Scientists from the German Aerospace Center (DLR) have successfully turned on the world’s largest artificial sun in Julich, Germany. Researchers hope that the experiment will help shed light on new ways of creating climate-friendly fuels, including hydrogen, which they believe will be an important renewable energy source in the future.
Officially known as “Synlight,” the artificial sun uses 149 industrial-grade film projector spotlights to simulate sunlight. When the Synlight is turned on, it can generate light that’s 10,000 times as intense as natural sunlight on earth and produce temperatures of up to 3000 degrees Celsius.
Hydrogen is considered by many to be the fuel of the future as it produces no carbon emissions when burned. But the problem is that hydrogen does not occur naturally on earth and one way of manufacturing it is by splitting water into its two components – the other being oxygen – using electricity in a process called electrolysis.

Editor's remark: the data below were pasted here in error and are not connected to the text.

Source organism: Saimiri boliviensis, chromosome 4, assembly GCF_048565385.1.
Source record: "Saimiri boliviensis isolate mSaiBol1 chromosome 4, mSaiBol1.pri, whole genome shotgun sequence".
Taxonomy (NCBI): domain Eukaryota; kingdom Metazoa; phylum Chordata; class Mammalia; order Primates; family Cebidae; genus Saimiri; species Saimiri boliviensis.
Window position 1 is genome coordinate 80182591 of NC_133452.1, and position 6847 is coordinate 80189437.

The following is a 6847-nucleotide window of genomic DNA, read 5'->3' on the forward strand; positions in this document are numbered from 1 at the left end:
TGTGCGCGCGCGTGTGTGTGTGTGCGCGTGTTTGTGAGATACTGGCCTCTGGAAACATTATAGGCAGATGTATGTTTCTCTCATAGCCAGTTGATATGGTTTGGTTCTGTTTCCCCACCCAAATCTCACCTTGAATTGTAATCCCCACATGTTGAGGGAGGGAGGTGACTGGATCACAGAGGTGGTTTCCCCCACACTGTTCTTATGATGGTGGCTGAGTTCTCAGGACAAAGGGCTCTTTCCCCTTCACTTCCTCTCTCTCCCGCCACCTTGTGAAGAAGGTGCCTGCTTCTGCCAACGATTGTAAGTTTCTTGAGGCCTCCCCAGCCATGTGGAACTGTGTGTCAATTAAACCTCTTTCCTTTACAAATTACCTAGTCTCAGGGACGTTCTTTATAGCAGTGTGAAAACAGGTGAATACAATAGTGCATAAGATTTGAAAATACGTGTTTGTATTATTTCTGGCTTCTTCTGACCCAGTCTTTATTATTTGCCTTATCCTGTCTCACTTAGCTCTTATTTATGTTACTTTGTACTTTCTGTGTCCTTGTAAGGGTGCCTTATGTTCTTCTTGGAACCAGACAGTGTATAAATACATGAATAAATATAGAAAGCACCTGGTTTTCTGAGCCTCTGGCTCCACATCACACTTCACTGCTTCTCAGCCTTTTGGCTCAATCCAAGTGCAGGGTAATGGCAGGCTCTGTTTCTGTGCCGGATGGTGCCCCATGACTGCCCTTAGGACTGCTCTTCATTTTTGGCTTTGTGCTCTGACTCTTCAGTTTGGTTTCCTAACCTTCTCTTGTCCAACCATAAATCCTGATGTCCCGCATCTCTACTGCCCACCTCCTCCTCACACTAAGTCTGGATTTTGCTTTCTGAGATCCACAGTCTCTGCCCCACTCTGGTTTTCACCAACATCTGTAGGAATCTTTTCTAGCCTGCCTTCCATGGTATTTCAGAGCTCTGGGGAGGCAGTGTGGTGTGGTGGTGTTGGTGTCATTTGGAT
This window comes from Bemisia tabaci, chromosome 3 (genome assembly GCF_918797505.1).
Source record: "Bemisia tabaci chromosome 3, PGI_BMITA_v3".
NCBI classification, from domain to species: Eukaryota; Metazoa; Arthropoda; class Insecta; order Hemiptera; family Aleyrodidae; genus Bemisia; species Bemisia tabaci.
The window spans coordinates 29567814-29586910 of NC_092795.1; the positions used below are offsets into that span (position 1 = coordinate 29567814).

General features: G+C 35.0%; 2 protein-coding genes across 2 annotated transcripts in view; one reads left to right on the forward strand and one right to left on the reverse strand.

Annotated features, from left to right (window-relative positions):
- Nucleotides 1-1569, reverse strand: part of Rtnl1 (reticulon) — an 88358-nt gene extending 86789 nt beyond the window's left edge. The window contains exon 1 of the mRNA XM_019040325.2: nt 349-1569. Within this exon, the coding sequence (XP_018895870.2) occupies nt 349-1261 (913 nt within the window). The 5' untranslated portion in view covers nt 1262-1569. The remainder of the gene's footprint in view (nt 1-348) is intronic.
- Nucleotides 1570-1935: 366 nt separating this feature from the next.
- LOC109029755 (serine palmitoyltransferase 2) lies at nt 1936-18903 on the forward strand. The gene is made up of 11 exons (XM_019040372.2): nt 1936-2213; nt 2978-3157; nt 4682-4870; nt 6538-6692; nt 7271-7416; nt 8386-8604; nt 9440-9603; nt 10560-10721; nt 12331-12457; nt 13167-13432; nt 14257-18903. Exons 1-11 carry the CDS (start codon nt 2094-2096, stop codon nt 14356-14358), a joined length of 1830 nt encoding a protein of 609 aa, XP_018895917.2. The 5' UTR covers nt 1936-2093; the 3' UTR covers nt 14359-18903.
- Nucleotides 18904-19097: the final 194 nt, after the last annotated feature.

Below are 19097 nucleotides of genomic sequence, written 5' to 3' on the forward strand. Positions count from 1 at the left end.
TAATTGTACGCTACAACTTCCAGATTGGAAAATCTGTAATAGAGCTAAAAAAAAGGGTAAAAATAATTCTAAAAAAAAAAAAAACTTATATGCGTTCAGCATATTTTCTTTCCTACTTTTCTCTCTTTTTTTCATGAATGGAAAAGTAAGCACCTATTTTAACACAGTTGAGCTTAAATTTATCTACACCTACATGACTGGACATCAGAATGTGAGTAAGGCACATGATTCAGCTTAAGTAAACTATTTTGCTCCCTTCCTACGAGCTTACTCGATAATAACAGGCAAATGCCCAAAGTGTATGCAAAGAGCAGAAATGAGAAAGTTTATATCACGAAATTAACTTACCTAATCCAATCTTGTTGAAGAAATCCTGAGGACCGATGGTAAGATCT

The Synlight experiment is still very expensive and energy-consuming, costing €3.5 million to build and requires as much electricity in four hours as a four-person household would use in a year. DLR hopes the Synlight project will help researchers to find a more efficient way to split water into hydrogen and oxygen using the Sun.